[box cover]

Almost Famous: The Bootleg Cut

DreamWorks Home Entertainment

Starring Patrick Fugit, Kate Hudson, Billy Crudup,
and Frances McDormand

Written and directed by Cameron Crowe

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Review by Gregory P. Dorr                    

Here's one for posterity.

Most reasonable people might question what DreamWorks thought it was doing, spilling $60 million on an unconventional home movie by a milquetoast auteur whose scant previous work consisted of light and charming comedies dear to the hearts of a gaggle of quirky teenagers. Then again, Cameron Crowe's previous film, Jerry Maguire, defied expectations, taking in over $150 million. But, then again, Jerry Maguire starred Tom Cruise at his peak — Almost Famous stars underage bird-faced newcomer Patrick Fugit. Then again, the studio was prepared to back Crowe's new film with an aggressive media onslaught, running the melodic chorus of Elton John's "Tiny Dancer" during practically every commercial break of every prime time television show for ages. If that doesn't put bodies in the seats, nothing will. How true.

As it turned out, Almost Famous barely succeeded in recouping half of its large budget. Under normal circumstances, a movie so blighted by inattention would be hereafter referred to as a notorious failure, a serious lapse in judgment, a black hole. The catch is, people love it. It won over 30 top awards from various critics' societies and professional organizations, culminating in an Oscar for Crowe's original screenplay. The other catch is (and this one is slightly more valuable) it's a small masterpiece — the kind of movie that is fondly recalled and reviewed over the years, long after the likes of What Women Want (domestic box office: $182 million), Scary Movie ($156 million) and What Lies Beneath ($155 million) are relegated to the cobwebbed film catalogs of mediocrity. DreamWorks, in their insanity, backed a true winner.

*          *          *

Almost Famous recreates, with affectionate detail, the unusual chapter in Crowe's childhood during which he, at the age of 15 in 1973, went on tour with rock 'n' roll bands as a reporter for Rolling Stone. Patrick Fugit stars as Crowe's alter ego, William Miller, a boy accelerated through his school years by his impatient mom (Frances McDormand), whose rigid protective instincts are more intellectual than social: she forbids her children from listening to corrupting rock music but doesn't consider the consequences of placing her preteen son ahead a few grades in school, where his lack of physical development is prime fodder for puberty-fueled ridicule. When his older sister (Zooey Deschanel) gleefully escapes their mother's well-intentioned iron curtain, she bequeaths to William two items of infinite value: a piece of advice ("One day, you'll be cool"), and her record collection.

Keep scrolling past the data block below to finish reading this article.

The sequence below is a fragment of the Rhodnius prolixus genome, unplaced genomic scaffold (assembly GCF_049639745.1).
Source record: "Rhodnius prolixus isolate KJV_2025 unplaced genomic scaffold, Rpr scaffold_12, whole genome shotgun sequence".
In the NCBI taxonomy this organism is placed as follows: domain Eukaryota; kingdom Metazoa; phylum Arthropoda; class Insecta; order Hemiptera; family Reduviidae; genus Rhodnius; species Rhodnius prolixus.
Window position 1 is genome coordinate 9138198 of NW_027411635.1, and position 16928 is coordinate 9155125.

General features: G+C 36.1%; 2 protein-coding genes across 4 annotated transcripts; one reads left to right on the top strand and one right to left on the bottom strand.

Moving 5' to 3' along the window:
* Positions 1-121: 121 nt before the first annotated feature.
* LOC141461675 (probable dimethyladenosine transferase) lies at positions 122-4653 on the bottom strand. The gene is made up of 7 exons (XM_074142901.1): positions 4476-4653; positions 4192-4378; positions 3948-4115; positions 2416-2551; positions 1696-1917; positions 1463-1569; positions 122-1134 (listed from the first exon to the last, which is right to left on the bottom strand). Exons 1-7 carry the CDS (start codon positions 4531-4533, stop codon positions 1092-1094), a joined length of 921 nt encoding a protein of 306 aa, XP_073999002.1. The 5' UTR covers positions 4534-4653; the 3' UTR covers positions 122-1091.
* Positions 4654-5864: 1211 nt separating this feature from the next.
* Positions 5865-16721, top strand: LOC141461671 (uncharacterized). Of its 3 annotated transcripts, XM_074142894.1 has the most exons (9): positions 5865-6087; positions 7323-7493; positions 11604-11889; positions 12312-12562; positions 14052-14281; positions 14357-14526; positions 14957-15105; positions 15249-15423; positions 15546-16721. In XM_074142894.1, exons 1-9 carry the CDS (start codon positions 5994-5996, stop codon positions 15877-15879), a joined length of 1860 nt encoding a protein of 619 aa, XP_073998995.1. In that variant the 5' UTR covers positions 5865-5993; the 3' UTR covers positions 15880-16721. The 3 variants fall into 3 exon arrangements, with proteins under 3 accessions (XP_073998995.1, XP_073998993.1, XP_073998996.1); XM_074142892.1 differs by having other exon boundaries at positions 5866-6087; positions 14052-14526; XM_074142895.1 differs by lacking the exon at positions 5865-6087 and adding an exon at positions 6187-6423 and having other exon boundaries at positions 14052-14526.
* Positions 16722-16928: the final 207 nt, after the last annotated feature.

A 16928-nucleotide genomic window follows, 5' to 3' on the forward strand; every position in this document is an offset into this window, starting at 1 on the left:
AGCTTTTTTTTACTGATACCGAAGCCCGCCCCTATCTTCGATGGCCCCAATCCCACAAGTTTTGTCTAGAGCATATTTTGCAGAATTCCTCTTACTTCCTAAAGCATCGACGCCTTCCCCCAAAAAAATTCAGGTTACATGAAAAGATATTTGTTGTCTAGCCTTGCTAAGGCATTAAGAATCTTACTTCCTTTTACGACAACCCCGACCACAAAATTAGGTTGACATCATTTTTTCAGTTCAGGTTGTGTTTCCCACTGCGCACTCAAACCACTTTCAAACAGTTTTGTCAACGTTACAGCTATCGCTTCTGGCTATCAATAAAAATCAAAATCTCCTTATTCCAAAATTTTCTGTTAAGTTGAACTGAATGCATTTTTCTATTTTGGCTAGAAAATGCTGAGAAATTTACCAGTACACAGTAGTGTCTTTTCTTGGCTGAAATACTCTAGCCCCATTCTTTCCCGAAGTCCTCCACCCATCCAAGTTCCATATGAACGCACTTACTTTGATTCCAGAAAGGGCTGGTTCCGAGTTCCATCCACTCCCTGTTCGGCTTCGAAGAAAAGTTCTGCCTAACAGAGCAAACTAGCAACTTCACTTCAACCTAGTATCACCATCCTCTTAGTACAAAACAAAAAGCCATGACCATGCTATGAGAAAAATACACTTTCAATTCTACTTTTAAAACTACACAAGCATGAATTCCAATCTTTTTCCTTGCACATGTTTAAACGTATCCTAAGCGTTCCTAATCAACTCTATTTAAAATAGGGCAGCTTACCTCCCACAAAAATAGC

William begins writing about the music and by the age of 15 catches the eye of legendary Creem magazine editor Lester Bangs (Philip Seymour Hoffman). Bangs, amused by William's youth yet impressed by his knowledge and perspective, sends him on assignment. On the strength of his work for Creem, William is targeted as a talent by Rolling Stone who, without meeting him, sends him on tour with (fictional) rising band Stillwater. Although it takes some persuading of his reluctant mother, William joins Stillwater as they cross the country opening for Black Sabbath and embarks on his coming-of-age in unusually rowdy, raucous, seductive, and tumultuous environs.

William falls in love, twice. First William idolizes Stillwater's charismatic and roguish lead guitarist Russell (Billy Crudup), an icon of the rock star every teenage boy dreams of being. Usually wary of press, Russell befriends William, seeing him as an innocent acolyte. Next, William falls romantically in love with the free spirited "Band Aid" ("band aid" is to "groupie" as "escort" is to "whore") Penny Lane (Kate Hudson), who is, herself, affectionately attached to Russell. Writer/director Crowe creates a unique, poignant love triangle with these three, and the dynamics of the struggles between their attentions to each other and their own self-consciousnesses are delicate and heartfelt.

*          *          *

Although Crowe's film has been criticized by some as too soft, it's a perfect look through the prism of its unusual central character. William is a teenager pushed past his adolescence into an adult world of cynics whose primary goal is to prolong their own adolescence. William's innocent observation of this communal puberty is reverent: He is finally in the company of like souls, reveling in their free expression of his angst, the way most teens revel in the music alone. However, knowing the band this infatuation is amplified, and yet it's also tempered by the self-aware dissonance between his idolization of cool people with specifically retarded character. While Russell craves "reality," he searches for it in an acid trip. While Stillwater aims for integrity in its music, the members run from it in interactions with girlfriends, fans, and each other. The band aids are similarly deluded. William's love for Penny is much like Crowe's romantic vision of his past: at once idealized and also aching for the ideal to be true, which it isn't. It's the best film about adolescence since Rushmore and the best rock movie since This Is Spinal Tap.